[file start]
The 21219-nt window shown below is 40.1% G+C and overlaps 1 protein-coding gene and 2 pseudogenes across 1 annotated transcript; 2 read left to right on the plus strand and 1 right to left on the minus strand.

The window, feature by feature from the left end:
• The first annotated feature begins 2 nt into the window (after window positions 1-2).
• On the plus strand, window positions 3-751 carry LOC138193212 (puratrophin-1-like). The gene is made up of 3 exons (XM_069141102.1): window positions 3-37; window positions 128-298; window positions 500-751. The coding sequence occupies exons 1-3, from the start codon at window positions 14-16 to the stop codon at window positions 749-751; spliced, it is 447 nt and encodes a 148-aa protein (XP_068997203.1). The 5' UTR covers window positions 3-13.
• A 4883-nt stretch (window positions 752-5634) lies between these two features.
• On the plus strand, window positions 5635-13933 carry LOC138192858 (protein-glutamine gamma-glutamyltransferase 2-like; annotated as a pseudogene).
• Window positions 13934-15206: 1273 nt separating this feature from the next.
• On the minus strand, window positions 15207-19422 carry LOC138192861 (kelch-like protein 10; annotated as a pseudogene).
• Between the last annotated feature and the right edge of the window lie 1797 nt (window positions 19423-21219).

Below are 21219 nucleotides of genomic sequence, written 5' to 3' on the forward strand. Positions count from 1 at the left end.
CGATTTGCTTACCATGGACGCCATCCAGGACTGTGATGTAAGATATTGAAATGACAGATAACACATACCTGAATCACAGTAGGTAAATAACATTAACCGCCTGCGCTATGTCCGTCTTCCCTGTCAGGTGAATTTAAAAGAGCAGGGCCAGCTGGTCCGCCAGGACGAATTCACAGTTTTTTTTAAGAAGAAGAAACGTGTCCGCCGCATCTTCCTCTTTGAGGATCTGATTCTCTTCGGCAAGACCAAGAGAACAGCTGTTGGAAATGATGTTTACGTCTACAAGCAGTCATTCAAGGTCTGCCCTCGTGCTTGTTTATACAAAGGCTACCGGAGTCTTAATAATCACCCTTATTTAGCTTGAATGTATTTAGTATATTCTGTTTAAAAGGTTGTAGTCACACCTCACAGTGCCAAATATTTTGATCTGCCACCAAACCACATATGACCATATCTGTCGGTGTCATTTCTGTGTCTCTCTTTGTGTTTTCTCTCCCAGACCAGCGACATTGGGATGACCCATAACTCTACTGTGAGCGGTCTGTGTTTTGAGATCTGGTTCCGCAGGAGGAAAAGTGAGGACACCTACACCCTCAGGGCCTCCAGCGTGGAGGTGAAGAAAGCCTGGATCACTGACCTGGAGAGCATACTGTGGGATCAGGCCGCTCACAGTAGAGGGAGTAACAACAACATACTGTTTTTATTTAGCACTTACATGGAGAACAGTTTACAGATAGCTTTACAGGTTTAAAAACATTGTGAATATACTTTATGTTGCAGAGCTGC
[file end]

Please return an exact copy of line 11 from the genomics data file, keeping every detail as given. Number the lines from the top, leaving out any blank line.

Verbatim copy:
CGATTTGCTTACCATGGACGCCATCCAGGACTGTGATGTAAGATATTGAAATGACAGATAACACATACCTGAATCACAGTAGGTAAATAACATTAACCGCCTGCGCTATGTCCGTCTTCCCTGTCAGGTGAATTTAAAAGAGCAGGGCCAGCTGGTCCGCCAGGACGAATTCACAGTTTTTTTTAAGAAGAAGAAACGTGTCCGCCGCATCTTCCTCTTTGAGGATCTGATTCTCTTCGGCAAGACCAAGAGAACAGCTGTTGGAAATGATGTTTACGTCTACAAGCAGTCATTCAAGGTCTGCCCTCGTGCTTGTTTATACAAAGGCTACCGGAGTCTTAATAATCACCCTTATTTAGCTTGAATGTATTTAGTATATTCTGTTTAAAAGGTTGTAGTCACACCTCACAGTGCCAAATATTTTGATCTGCCACCAAACCACATATGACCATATCTGTCGGTGTCATTTCTGTGTCTCTCTTTGTGTTTTCTCTCCCAGACCAGCGACATTGGGATGACCCATAACTCTACTGTGAGCGGTCTGTGTTTTGAGATCTGGTTCCGCAGGAGGAAAAGTGAGGACACCTACACCCTCAGGGCCTCCAGCGTGGAGGTGAAGAAAGCCTGGATCACTGACCTGGAGAGCATACTGTGGGATCAGGCCGCTCACAGTAGAGGGAGTAACAACAACATACTGTTTTTATTTAGCACTTACATGGAGAACAGTTTACAGATAGCTTTACAGGTTTAAAAACATTGTGAATATACTTTATGTTGCAGAGCTGC